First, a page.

There's a lot that comes into planning an entire motorcycle trip. One of the most important parts of the trip planning is the route that you're going to ride. In most cases, you wouldn't want to take the same route that you would do in a car. No matter your destination, you can have a much better trip overall if you choose a good route. Here's how to do it.
Pick Place to Start and a Destination
You can't decide on the route until you have a starting point and a destination. For many trips, the starting point will be your home. Other times it will be a place for you to meet co-riders or friends. Once you've established that, you need to decide where you want to end up.
What I do is choose a destination that has food, a place to rest and relax, and something fun to do. Even if you're just out for the weekend ride. It's smart to have a destination in mind. This focuses you while you ride and eliminates aimless riding, which I personally think leads to a wandering mind and that can be dangerous on the road.
Also, a destination gives a sense of accomplishment, even if you haven't really ridden that far, you've completed a goal of sorts. Small goals are always worth achieving.
Decide Number of Miles to Ride Between Stops
Everyone's different when it comes to the number of miles they like to cover in a between stops. It can vary from ride to ride, too. If you're riding with people, its important to establish this before you head out. That way, they know how far you're willing to go.
It's also smart to be prepared to pull off early if you're not really into riding as far as you originally wanted to. This is where the next section comes in. You should have ample places to stop along the way.
Choose a Few Places to Stop
Some people like to pick the road before they pick the places they'd like to stop along the way, but I do the opposite. I like to have stops in mind before I choose the road. I simply take my map, plot a few pit stops between my starting point and destination and then choose the roads that I want to travel on.
I always make sure to pick out a few more pit stops than I really need in case I decide I don't want to cover as much ground as I'd originally planned.
Choose Roads Suited for Your Bike That You Want to Ride
Once you know where you're going to start, where your trip ends, and where along the way you plan to stop, you can choose the actual road's you'll take.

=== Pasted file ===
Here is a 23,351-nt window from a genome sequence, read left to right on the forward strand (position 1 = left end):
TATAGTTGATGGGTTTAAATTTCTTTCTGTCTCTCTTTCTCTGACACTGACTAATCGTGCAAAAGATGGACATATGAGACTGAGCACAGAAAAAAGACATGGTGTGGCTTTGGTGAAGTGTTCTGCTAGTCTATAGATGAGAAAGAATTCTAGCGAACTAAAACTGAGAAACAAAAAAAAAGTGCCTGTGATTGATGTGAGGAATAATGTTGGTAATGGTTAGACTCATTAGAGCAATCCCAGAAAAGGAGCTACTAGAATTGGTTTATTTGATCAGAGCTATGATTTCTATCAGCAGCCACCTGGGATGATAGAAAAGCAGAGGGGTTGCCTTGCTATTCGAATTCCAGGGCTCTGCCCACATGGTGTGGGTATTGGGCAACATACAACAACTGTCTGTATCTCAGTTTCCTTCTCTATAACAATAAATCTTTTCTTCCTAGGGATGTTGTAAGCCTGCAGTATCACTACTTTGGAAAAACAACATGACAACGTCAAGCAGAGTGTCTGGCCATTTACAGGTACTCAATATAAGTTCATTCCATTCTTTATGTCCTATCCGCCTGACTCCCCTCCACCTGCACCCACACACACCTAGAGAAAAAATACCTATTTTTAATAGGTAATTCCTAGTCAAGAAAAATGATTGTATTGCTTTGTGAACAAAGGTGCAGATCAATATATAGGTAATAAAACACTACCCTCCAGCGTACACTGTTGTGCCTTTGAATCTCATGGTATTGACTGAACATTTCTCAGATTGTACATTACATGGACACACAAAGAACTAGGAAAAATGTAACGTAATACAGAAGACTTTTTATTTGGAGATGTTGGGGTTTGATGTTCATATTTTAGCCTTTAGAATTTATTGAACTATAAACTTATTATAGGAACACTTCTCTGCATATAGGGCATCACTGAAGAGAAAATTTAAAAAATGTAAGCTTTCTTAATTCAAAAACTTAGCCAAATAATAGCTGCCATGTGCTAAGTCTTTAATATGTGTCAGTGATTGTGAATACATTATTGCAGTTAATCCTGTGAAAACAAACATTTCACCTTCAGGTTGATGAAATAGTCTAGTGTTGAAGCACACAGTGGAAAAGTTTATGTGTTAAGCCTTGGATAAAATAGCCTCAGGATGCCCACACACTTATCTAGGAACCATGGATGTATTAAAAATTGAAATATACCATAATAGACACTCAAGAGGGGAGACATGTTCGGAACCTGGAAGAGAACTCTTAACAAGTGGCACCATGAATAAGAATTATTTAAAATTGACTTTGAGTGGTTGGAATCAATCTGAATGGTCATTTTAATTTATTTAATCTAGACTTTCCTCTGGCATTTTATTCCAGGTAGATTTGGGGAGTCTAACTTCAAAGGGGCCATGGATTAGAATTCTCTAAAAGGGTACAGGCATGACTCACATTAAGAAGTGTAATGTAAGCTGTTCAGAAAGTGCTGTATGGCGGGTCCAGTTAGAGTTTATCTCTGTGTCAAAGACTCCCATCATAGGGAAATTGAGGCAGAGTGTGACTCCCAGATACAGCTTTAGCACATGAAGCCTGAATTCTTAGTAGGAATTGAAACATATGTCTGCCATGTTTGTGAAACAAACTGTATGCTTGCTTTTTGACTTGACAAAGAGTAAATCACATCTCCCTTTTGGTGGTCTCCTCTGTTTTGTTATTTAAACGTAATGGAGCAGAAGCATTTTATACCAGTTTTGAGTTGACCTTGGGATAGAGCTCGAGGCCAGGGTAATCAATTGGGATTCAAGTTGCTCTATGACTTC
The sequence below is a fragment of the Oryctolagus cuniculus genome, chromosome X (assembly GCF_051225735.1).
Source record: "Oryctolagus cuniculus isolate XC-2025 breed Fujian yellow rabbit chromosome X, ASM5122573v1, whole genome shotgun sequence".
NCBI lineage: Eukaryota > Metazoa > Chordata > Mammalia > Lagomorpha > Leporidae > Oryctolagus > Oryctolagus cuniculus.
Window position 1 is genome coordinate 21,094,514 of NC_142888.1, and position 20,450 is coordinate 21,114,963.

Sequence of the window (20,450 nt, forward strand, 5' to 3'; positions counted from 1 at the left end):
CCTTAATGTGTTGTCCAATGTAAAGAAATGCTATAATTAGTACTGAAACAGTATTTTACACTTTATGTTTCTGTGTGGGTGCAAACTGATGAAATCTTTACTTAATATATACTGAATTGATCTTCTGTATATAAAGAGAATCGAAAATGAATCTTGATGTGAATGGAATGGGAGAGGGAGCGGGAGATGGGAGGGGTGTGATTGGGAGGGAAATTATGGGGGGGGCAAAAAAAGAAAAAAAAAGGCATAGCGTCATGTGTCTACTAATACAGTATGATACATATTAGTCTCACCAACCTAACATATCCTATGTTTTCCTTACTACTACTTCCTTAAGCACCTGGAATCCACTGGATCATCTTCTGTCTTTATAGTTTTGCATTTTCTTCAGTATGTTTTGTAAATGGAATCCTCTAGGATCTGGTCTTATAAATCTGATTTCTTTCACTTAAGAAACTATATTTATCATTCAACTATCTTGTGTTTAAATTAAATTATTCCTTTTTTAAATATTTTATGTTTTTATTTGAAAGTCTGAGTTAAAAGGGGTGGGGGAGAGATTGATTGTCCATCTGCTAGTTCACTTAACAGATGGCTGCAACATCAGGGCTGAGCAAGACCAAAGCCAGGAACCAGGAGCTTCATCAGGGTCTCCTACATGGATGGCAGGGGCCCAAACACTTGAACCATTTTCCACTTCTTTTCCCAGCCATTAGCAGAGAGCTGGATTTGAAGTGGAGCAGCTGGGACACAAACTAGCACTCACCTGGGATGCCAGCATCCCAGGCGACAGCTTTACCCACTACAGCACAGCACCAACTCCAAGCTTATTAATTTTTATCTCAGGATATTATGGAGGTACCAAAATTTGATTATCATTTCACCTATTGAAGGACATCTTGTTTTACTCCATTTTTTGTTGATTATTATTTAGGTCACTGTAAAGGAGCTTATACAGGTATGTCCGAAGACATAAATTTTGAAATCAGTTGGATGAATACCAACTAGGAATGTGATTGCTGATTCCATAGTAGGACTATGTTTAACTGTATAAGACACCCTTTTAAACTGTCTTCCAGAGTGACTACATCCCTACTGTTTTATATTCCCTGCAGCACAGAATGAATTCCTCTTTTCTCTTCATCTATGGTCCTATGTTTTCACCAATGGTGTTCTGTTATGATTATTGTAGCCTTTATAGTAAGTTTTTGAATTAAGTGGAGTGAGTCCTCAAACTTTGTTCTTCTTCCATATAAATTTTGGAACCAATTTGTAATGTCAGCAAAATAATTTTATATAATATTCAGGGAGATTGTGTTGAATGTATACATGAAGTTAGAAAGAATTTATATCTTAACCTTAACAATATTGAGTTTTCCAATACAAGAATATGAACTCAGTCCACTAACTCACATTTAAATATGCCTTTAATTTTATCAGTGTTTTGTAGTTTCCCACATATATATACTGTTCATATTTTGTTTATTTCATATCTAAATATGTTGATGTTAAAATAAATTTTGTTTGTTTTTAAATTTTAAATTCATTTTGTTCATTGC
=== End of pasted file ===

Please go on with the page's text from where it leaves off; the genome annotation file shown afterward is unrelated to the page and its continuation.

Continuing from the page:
I love riding smaller displacement bikes, so I generally avoid big interstates and other highways with high traffic. I choose roads with plenty of curves and bends. However, if you have a higher displacement bike and like cruising on the interstate, go for it. Just make sure you know how to do it safely.
When planning my route, I use Google Maps and the satellite view to really see the details of the road as best I can. If I see something I don't like or find out a route really isn't as interesting as I thought it would be, I move on to a different road.
Once I have the specific roads I want to use on my route, I check local news for construction along my route. If there is any, I adjust my route.
On the return trip, I often use the same route. Especially, if I enjoyed it the first time. However, if there's a road that I know I want to hit on the way back, I'll amend my route. It's important to have route directions to and from your destination.
You can follow your original route plans in reverse order, but I find it's easier if you just make up some additional route plans for the return trip.
I like to write up or type up turn by turn instructions and have them right on my gas tank. You can program it into your phone's GPS system and have your phone mounted on your handle bars, but I find that too distracting. I'd rather use something like the Iron Rider by Dowco or a similar product to hold my instructions than depend on a GPS.
Have a Backup Plan
It's always important to have options on a motorcycle route. In many cases, this means having a direct route to your destination, out of the area your're in, or to an emergency facility. You can plot these on your map and keep your map handy with you (which is usually what I do).
Another option is to have your smartphone or GPS system ready to go. I tend to avoid using the GPS on my phone while riding, but my original chosen route isn't an option and I do use GPS as a fallback. Your smartphone can be a great resource, but if you don't have one (who the hell doesn't at this point) or prefer to use a designated GPS system, check out the products below.
Wade Thiel is the creator of Wind Burned Eyes. He is an automotive journalist and a motorcycle enthusiast who lives in Indianapolis, IN. Check him out on Twitter or read his automotive work at Web2Carz.